Kluber yielded two home runs to Manny Machado, but the Indians twice came from behind before tacking on three runs in the ninth.

"I thought we did a pretty good job," manager Terry Francona said. "When they came back, we came back at them. We kept pushing and took some better swings."

Kluber (3-1) allowed three runs and six hits over seven-plus innings. The reigning AL Cy Young Award winner walked none and struck out four to move past Charles Nagy into sixth place on the Indians' career strikeout list with 1,238.

"It doesn't matter if you feel you pitched well or didn't pitch well. The goal is to end the game with more runs they do," Kluber said. "That's what we did."

Machado's third multihomer game of the season wasn't enough to prevent the Orioles from losing for the ninth time in 10 games, a skid that has dropped them 10 games under .500 (6-16).

"You know what? There's no excuse for what's happening," Machado said. "We need to play better overall. Nobody is in here pointing fingers. We are in here together, and we are going to ride or die together."

Andrew Cashner (1-3) gave up four runs and eight hits in six innings, walking two and striking out seven. He's 0-3 with 7.41 ERA in three lifetime appearances against the Indians.

After Machado connected in the first inning, Cleveland went up 2-1 in the fourth when Edwin Encarnacion and Yonder Alonso hit successive doubles following a leadoff homer by Ramirez.

Baltimore regained the lead in the bottom half. After Machado homered, Adam Jones doubled and scored on a single by Chris Davis.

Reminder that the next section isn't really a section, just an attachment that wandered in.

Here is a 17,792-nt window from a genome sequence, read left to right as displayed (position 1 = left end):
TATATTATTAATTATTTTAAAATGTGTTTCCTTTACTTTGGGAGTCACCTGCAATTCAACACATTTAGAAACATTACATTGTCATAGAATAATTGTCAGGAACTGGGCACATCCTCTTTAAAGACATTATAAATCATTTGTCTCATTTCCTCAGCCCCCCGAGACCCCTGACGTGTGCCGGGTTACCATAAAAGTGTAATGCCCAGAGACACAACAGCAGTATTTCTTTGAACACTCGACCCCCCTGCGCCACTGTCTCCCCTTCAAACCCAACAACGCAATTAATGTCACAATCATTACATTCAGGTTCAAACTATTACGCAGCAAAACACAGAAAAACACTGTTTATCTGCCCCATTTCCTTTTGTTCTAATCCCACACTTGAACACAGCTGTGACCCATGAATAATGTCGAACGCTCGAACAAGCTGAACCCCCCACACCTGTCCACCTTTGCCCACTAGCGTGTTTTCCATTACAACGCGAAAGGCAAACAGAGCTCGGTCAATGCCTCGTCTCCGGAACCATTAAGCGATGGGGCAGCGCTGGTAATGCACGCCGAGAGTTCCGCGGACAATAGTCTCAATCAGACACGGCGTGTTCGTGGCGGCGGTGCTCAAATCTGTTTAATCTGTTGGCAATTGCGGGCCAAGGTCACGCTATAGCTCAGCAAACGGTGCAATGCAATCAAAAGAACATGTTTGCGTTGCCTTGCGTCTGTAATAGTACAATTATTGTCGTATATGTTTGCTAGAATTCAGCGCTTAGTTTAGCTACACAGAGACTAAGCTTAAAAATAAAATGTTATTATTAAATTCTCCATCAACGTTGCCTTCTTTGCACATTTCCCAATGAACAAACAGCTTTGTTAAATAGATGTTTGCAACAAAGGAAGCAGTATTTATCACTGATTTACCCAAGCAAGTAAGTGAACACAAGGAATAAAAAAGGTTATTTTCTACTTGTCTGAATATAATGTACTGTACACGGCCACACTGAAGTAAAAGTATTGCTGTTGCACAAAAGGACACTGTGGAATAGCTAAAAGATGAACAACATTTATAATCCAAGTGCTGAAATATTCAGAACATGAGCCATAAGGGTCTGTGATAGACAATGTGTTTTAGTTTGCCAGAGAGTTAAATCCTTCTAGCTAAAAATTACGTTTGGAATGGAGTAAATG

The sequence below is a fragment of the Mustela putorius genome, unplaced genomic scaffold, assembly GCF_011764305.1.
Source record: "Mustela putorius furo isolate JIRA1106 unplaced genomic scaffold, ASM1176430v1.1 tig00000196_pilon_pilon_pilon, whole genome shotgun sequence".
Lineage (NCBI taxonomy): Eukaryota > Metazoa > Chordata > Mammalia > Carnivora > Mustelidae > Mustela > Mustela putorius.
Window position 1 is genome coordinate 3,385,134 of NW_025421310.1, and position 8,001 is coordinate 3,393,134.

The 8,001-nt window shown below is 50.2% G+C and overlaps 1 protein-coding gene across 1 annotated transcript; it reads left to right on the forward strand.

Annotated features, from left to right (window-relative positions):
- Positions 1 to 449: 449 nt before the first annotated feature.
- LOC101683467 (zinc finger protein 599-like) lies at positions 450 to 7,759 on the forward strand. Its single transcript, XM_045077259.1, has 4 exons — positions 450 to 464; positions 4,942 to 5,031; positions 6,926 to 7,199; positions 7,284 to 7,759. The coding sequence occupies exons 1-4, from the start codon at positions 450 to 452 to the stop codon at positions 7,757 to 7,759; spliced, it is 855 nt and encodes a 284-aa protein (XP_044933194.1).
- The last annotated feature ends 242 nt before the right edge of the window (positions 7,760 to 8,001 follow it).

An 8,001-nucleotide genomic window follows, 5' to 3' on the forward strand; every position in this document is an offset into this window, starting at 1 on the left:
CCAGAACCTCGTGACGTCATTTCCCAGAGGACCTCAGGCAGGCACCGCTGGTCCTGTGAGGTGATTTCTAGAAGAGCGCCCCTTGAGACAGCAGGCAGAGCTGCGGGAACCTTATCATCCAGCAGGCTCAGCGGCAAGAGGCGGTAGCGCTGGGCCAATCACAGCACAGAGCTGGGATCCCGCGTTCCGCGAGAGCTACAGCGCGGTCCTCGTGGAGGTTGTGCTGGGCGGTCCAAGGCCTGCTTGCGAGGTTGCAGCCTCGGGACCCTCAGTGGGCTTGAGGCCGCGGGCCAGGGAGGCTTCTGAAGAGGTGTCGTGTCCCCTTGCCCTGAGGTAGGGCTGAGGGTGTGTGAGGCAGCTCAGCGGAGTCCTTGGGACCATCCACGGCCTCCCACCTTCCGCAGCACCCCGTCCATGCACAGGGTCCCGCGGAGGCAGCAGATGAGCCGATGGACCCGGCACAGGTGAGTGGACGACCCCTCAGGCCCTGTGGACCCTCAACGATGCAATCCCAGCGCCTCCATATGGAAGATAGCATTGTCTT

A pair of walks and run-scoring singles by Francisco Lindor and Michael Brantley put the Indians up 4-3 in the fifth.

"Once you get the lead, you can't give it up," Cashner lamented.


Indians: CF Bradley Zimmer was a late scratch with a mild right ankle sprain. He was replaced by Rajai Davis.

Orioles: LF Trey Mancini missed a second straight game with a swollen right knee. ... DH Mark Trumbo (strained right quad) will begin a three-game stint with Double-A Bowie on Monday, then play three games with Triple-A Norfolk later in the week, manager Buck Showalter said. He won't be rushed to return. "It's important we get it right the first time," Showalter said.


Indians right-hander Josh Tomlin threw a side session Saturday and is expected to start Tuesday against the Cubs. Francona opted to skip Tomlin's last scheduled start Wednesday to reset the rotation after Cleveland had two straight games postponed last weekend.


Indians: Carlos Carrasco (3-0, 3.48 ERA) starts the series finale Monday night. The right-hander is 9-0 with a 1.75 ERA over his past 11 starts since Aug. 27.

Orioles: RHP Kevin Gausman (1-1, 5.57) makes his fifth start of the season after allowing 27 hits -- including six homers -- over 21 innings.